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Religions of Ghana

There are many religions co-existing peacefully in Ghana and religious tolerance in Ghana is very high. The three most prominent religions are Christian, Islam, and Traditional. While you are invited to attend any type of service, proper attire and respect are required and no proselytizing is permitted.


Ghana has the highest percentage of Christians in West Africa. About 60% of the citizens of Ghana are Christian, with the majority living in the southern part of the country. There are beautiful Catholic churches in larger cities in Ghana, including Navrongo in the Upper East region. There are many other impressive structures as well, such as the Our Lady of Lourdes Catholic grotto at Kpando, which has an 8-metre statue of Mary, a grotto and lifesize statues of the 14 Stations of the Cross. The feast of Assumption (15 August) and Immaculate Conception (08 December) are well attended by pilgrims to this location.

Of course other Christian denominations are present in Ghana too, especially Evangelical Presbyterians, Presbyterians, Methodists, The Seventh-day Adventist Church, and The Church of Jesus Christ of Latter-day Saints. In fact, Ghana is home to one of only three LDS temples on the entire African continent. You will be asked by many people you meet to attend their church and you would be warmly received.


About 20% of the citizens of Ghana are Muslim. The northern part of the country is heavily Muslim, but you will see mosques and hear calls to prayer throughout Ghana, including throughout Accra. There are three primary branches of Islam within Ghana: Ahlussuna, Tijanis, and Ahmadis. A small number of Muslims are Shi'a. Zetahil is a religion that is unique to Ghana which combines elements of both Islam and Christianity. There are many beautiful mosques in Ghana, some being nearly 1000 years old. Those of practicing faith would be welcome to participate in prayers. Visiting of some mosques is permitted with permission of the Imam. Both Eid-al-Fitr (End of Ramadan) and Eid-al-Adha (Feast of the Sacrifice) are celebrated as national holidays in Ghana.


While mostly thought of as being associated with Benin and Togo, about 20% of the citizens of Ghana practice traditional religions, usually in the southeast of Ghana. Despite Christianity and Islam religions being majorly followed within Ghana, traditional beliefs still play a strong role in the Ghana because of their intimate relation to family and local mores. Traditional religions were actively suppressed during colonial times, so there is often a mingling of traditional and Christian beliefs.

Traditional beliefs recognize there is a higher God. The higher God is not directly worshipped as it is usually remote from daily religious life. More important are the lesser Gods, believed to be within the nature that surrounds us like streams, rivers, trees, thunder and mountains. Ancestors are also recognized as part of the spiritual order.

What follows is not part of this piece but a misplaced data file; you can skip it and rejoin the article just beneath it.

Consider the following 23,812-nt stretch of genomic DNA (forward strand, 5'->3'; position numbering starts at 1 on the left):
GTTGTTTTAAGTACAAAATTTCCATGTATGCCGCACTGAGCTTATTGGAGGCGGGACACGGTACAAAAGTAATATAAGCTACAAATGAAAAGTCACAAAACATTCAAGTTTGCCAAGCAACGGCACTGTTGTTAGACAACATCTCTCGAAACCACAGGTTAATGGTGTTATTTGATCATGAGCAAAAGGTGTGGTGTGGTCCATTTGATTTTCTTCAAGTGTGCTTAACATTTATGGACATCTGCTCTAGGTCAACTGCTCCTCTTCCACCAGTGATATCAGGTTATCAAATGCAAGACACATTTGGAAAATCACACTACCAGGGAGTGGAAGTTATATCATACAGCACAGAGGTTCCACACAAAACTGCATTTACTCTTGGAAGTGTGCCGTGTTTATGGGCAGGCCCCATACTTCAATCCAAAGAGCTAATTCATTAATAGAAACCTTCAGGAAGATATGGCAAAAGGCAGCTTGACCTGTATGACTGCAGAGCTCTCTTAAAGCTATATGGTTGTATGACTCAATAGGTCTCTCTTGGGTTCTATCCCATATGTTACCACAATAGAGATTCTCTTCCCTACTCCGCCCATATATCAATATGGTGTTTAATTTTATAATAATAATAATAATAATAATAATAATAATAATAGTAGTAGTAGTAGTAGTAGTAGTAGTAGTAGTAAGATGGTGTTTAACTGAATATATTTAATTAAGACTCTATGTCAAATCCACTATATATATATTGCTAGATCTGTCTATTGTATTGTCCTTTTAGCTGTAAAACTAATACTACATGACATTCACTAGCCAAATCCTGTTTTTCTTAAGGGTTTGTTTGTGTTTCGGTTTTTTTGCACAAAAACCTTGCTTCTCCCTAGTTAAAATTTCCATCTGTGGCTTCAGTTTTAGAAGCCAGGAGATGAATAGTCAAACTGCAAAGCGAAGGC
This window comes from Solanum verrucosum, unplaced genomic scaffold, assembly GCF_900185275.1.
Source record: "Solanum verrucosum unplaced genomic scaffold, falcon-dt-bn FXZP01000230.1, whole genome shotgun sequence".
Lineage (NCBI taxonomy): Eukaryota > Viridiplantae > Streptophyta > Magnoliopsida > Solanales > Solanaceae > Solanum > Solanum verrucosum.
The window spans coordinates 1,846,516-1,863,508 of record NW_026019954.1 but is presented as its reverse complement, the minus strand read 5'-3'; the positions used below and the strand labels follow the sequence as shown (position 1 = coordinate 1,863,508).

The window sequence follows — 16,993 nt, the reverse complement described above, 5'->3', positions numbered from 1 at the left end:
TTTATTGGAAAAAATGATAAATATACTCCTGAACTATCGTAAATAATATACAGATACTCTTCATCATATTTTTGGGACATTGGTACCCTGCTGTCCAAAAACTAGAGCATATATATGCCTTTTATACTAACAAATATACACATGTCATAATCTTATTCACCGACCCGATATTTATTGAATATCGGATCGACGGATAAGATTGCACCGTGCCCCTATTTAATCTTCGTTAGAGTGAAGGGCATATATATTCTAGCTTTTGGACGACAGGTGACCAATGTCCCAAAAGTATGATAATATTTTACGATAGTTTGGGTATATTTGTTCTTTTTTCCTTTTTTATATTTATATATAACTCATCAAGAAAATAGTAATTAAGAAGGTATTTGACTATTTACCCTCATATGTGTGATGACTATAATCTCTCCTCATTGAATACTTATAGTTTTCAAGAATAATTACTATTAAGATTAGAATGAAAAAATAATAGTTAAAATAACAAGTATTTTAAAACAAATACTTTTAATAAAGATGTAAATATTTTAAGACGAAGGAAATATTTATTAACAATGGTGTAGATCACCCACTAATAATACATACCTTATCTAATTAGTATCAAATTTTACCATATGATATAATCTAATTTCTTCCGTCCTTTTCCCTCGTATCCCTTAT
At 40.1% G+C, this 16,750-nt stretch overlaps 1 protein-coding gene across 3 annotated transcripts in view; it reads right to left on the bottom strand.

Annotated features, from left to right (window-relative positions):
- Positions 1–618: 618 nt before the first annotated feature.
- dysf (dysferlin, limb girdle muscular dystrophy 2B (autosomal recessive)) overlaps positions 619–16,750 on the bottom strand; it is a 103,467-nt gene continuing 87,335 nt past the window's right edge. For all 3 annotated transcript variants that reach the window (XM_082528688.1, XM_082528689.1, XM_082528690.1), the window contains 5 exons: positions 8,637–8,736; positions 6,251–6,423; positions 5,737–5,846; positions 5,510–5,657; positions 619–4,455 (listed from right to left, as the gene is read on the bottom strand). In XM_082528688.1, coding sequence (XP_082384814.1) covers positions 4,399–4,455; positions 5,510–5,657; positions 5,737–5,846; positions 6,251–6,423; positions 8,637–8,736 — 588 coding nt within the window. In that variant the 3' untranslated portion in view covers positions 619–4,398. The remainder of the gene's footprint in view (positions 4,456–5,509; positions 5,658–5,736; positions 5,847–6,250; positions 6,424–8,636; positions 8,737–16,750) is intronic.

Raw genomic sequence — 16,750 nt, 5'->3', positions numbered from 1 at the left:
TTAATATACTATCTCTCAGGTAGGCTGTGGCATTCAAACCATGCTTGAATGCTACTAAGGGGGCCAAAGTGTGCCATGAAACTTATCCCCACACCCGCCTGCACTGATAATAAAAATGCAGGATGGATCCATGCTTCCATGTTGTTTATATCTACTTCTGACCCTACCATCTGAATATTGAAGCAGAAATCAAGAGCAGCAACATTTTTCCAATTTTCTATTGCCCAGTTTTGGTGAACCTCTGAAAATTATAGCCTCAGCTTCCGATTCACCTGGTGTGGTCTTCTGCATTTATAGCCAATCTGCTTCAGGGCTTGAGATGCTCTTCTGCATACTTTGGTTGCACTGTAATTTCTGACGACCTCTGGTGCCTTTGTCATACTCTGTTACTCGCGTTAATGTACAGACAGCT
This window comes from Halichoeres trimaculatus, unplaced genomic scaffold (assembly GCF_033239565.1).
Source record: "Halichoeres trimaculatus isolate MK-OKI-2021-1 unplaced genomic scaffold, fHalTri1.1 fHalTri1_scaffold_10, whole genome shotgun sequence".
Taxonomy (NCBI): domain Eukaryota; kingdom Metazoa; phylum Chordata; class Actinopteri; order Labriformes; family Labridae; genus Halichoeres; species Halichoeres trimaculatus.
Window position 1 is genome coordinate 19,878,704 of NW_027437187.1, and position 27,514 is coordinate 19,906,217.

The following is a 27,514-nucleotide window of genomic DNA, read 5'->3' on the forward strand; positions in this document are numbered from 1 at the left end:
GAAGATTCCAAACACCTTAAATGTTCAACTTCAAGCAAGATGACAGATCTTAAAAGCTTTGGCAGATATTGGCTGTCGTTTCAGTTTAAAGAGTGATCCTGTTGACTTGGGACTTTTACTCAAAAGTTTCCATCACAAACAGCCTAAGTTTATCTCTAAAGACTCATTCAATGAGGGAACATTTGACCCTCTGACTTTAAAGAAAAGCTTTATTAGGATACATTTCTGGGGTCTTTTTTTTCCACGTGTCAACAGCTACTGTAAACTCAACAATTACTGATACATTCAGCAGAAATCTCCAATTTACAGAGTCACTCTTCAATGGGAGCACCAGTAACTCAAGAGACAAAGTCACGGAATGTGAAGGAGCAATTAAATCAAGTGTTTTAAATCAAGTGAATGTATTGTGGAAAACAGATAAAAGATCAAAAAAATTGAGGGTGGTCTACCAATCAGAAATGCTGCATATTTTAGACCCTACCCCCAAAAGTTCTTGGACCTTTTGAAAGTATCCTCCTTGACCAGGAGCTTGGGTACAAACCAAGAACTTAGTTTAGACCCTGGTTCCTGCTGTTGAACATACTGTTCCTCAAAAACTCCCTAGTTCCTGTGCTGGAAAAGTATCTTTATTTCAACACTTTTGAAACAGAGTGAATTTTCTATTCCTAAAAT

Rituals are important in traditional religion and their purpose is to make contact with a spirit to obtain help in the form of more abundant food, higher standard of living, and improved health. Human and spirit depend upon each other. Humans provide food and other materials, while the spirits provide health, protection from evil spirits and good fortune. Rituals are held to celebrate lucky events, escape bad fortune, celebrate a special day associated with a spirit, for healing, at birth, marriage, death and anniversary of death.

An altar will be elaborately decorated with candles, pictures, and symbolic items related to the spirit. Rituals may consist of some of these elements:
- a feast before the main ceremony
- creation of a pattern of flour or cornmeal on the floor
- Use of drums, rattle bells and gong which have been cleansed and purified
- chanting
- offerings of perfumes, baby powder and libations which the spirits enjoy
- dancing, which builds intensity until one or more dancers become possessed
- animal sacrifice which may be a goat, sheep, chicken, or dog. They are humanely killed by slitting their throat; blood is collected in a vessel. The hunger of the spirit is then believed to be satisfied. The animal is then cooked and eaten. Such animal sacrifice is a method of consecrating food for consumption by followers of traditional religions.


There is one Jewish synagogue in Ghana, located in Sefwi Wiawso, a village in the Western Region, about 3 hours inland from Takoradi. Their belief is that their community originated from Jews in North Africa crossing the Sahara Desert centuries ago, ending up in the Ivory Coast. Over time, people lost connections to their Jewish roots, but maintained some Jewish customs. For many decades, the Jews of Sewfi believed they were the last remaining Jews in the world. It was not until the late 1980s, that the Ghanaian Jews were surprised to discover there were millions of other Jews in the world. Most members of the community today are the first generation of Ghanaians to be Jewish.

The Israeli embassy provided the community with one Torah Scroll and a single siddur, prayer book. Through support of Tifereth Israel Synagogue in Des Moines, the Jews of Sewfi have received an additional 200 prayer books and an English language Tanach.

"Rabbi" David Ahenkorah has been the spiritual leader of the House of Israel Community since 1993. During nightly group meetings, there are readings from donated books about Judaism, teaching community members of all ages about Jewish traditions. The community's goal is to build a Jewish school for the children of Sefwi.


Ghana has the largest Nichiren Shoshu Temple outside of Japan. The temple is located at Anyaa-Ablekuma Road at the Fan Milk Junction in Accra. There are other small Buddhist prayer spaces in larger cities, and with a proper request and a small donation, you would be welcome for meditation and chanting.


The African Hindu Monastery, located in Odorkor, a suburb of Accra, is Ghana's largest centre of Hindu worship in Ghana. Started in 1975, it is headed by Swami Ghanananda Saraswati. Ghana has a Hindu population of around 12,500, of which as many as 10,000 are indigenous Africans, including Swami Saraswati. The Indian Social and Cultural Center in Osu has a beautiful temple complex with statues of all deities as well as facilities for celebrations.

There are also a number of temples devoted to the International Society for Krishna Consciousness (Hare Krishnas), including temples in Takoradi, Tarkwa, Nkawkaw, Kumasi, Sunyani. The largest temple is in Medie a suburb of Accra, claiming almost 13,000 worshipers in their huge temple.